Economists fear the coronavirus could have a bigger impact than Severe Acute Respiratory Syndrome (SARS) since China’s share of the world economy is now far greater
Wall Street's major averages tumbled more than 1.5% on Friday, sealing its worst week in six months, as the spreading coronavirus outbreak, coupled with sluggish US economic data and a mixed batch of corporate earnings, fueled concerns about global growth.
After suffering its biggest one-day percentage decline since October 2, the S&P 500 is down more than 3% from its closing high hit earlier in January, as businesses struggle with supply problems from the coronavirus epidemic that has killed 213 people in China and been declared a global emergency.
The Centers for Disease Control and Prevention (CDC) said it had issued a quarantine order for all Americans repatriated from China to an air base in California. However, stocks pared losses late in the session as the agency director, Robert Redfield, said the risk to the US public is low.
Delta Air Lines Inc lost 2.38% and American Airlines Group Inc fell 3.17% after the companies said they would suspend all flights to mainland China.
Economists fear the coronavirus could have a bigger impact than Severe Acute Respiratory Syndrome (SARS), which killed about 800 people between 2002 and 2003 at an estimated cost of $33 billion to the global economy, since China's share of the world economy is now far greater.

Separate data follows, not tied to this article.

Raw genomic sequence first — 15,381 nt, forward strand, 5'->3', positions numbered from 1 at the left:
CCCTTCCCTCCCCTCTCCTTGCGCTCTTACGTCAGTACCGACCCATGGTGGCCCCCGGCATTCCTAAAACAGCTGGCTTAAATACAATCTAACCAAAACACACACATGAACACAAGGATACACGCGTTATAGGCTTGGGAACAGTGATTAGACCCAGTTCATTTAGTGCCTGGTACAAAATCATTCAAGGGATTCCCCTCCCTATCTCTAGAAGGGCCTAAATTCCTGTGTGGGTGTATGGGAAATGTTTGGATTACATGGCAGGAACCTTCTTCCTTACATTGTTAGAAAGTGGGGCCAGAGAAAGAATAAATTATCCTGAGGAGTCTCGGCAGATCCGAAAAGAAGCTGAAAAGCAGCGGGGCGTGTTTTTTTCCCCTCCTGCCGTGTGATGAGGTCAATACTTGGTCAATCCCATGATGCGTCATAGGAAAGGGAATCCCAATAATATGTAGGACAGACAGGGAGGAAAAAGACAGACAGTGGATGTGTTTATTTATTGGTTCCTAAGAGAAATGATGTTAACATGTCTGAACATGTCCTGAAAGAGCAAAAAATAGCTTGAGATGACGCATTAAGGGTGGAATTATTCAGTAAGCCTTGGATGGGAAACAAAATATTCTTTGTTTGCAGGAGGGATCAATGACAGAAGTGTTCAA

US data showing consumer spending rose steadily in December while wage gains indicated moderate growth in consumption amid contracting business investment added to the growth concerns. Additionally, a report on manufacturing in the Midwest hit a four-year low for January.
"We spent most of this week still with this kind of euphoric optimism about the US market, and today that finally began to fade... people are finally starting to get concerned," said Michael O'Rourke, chief market strategist at JonesTrading in Stamford, Connecticut.
"(The virus is) going to take a toll on the global economy, and investors are just starting to realize that now here in the US"
Amazon.com Inc was a bright spot, surging 7.38% on better-than-expected results for the holiday-quarter that pushed it back into the $1 trillion market capitalization club.
Gains in Amazon helped the consumer discretionary index rise 0.82%, the only sector on the plus side. Energy was by far the worst performer, tumbling 3.18%.
Oil majors Exxon Mobil Corp and Chevron Corp were the primary drags on the sector as each dropped more than 4% after disappointing results.
The Dow Jones Industrial Average fell 603.41 points, or 2.09%, to 28,256.03, the S&P 500 lost 58.14 points, or 1.77%, to 3,225.52 and the Nasdaq Composite dropped 148.00 points, or 1.59%, to 9,150.94.
For the week, the Dow fell 2.5%, the S&P lost 2.1% and the Nasdaq declined 1.8%. Both the Dow and S&P 500 had their worst weekly performances since early August. For the month, the Dow lost 1%, the S&P slipped 0.2% and the Nasdaq rose 2%.
Visa Inc fell 4.44% after its quarterly revenue missed estimates and the payments network warned of incentives hitting 2020 results.
International Business Machines Corp gained 5.09% after it named a new chief executive officer.
Declining issues outnumbered advancing ones on the NYSE by a 3.58-to-1 ratio; on Nasdaq, a 3.35-to-1 ratio favored decliners.
The S&P 500 posted 33 new 52-week highs and 12 new lows; the Nasdaq Composite recorded 54 new highs and 121 new lows.
About 9.03 billion shares changed hands in US exchanges, compared with the 7.61 billion daily average over the last 20 sessions.